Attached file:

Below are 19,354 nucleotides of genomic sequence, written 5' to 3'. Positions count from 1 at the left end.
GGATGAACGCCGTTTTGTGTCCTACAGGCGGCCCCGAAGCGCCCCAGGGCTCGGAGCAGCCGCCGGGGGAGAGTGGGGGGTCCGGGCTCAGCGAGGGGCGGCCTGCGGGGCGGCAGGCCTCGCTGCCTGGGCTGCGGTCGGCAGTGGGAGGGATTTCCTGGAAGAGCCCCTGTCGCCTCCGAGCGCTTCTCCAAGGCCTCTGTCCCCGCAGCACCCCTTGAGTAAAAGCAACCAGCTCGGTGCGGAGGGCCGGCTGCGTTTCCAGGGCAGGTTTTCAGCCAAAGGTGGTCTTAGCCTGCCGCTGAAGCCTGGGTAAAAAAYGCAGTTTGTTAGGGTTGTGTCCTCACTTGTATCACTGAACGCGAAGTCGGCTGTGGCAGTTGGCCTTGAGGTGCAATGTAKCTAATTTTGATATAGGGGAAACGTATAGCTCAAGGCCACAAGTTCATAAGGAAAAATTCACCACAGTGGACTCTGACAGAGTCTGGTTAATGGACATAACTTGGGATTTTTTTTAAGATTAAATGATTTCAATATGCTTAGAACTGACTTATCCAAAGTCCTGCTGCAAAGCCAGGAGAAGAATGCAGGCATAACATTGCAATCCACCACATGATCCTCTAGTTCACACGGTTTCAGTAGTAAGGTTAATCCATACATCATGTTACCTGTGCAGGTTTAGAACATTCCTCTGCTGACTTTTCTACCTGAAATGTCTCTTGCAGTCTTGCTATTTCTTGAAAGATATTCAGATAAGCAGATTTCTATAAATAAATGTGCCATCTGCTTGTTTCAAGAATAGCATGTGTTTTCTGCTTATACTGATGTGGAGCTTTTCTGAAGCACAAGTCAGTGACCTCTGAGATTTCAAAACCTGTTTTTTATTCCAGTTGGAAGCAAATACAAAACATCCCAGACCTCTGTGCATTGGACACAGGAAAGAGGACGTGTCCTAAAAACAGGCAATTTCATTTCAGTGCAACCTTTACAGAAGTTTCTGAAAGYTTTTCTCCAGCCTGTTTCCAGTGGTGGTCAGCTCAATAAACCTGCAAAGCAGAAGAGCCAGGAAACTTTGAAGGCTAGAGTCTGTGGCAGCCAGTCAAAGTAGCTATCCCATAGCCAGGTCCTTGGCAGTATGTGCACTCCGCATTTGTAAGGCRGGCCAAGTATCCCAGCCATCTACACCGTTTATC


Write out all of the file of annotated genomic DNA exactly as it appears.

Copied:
Below are 19,354 nucleotides of genomic sequence, written 5' to 3'. Positions count from 1 at the left end.
GGATGAACGCCGTTTTGTGTCCTACAGGCGGCCCCGAAGCGCCCCAGGGCTCGGAGCAGCCGCCGGGGGAGAGTGGGGGGTCCGGGCTCAGCGAGGGGCGGCCTGCGGGGCGGCAGGCCTCGCTGCCTGGGCTGCGGTCGGCAGTGGGAGGGATTTCCTGGAAGAGCCCCTGTCGCCTCCGAGCGCTTCTCCAAGGCCTCTGTCCCCGCAGCACCCCTTGAGTAAAAGCAACCAGCTCGGTGCGGAGGGCCGGCTGCGTTTCCAGGGCAGGTTTTCAGCCAAAGGTGGTCTTAGCCTGCCGCTGAAGCCTGGGTAAAAAAYGCAGTTTGTTAGGGTTGTGTCCTCACTTGTATCACTGAACGCGAAGTCGGCTGTGGCAGTTGGCCTTGAGGTGCAATGTAKCTAATTTTGATATAGGGGAAACGTATAGCTCAAGGCCACAAGTTCATAAGGAAAAATTCACCACAGTGGACTCTGACAGAGTCTGGTTAATGGACATAACTTGGGATTTTTTTTAAGATTAAATGATTTCAATATGCTTAGAACTGACTTATCCAAAGTCCTGCTGCAAAGCCAGGAGAAGAATGCAGGCATAACATTGCAATCCACCACATGATCCTCTAGTTCACACGGTTTCAGTAGTAAGGTTAATCCATACATCATGTTACCTGTGCAGGTTTAGAACATTCCTCTGCTGACTTTTCTACCTGAAATGTCTCTTGCAGTCTTGCTATTTCTTGAAAGATATTCAGATAAGCAGATTTCTATAAATAAATGTGCCATCTGCTTGTTTCAAGAATAGCATGTGTTTTCTGCTTATACTGATGTGGAGCTTTTCTGAAGCACAAGTCAGTGACCTCTGAGATTTCAAAACCTGTTTTTTATTCCAGTTGGAAGCAAATACAAAACATCCCAGACCTCTGTGCATTGGACACAGGAAAGAGGACGTGTCCTAAAAACAGGCAATTTCATTTCAGTGCAACCTTTACAGAAGTTTCTGAAAGYTTTTCTCCAGCCTGTTTCCAGTGGTGGTCAGCTCAATAAACCTGCAAAGCAGAAGAGCCAGGAAACTTTGAAGGCTAGAGTCTGTGGCAGCCAGTCAAAGTAGCTATCCCATAGCCAGGTCCTTGGCAGTATGTGCACTCCGCATTTGTAAGGCRGGCCAAGTATCCCAGCCATCTACACCGTTTATC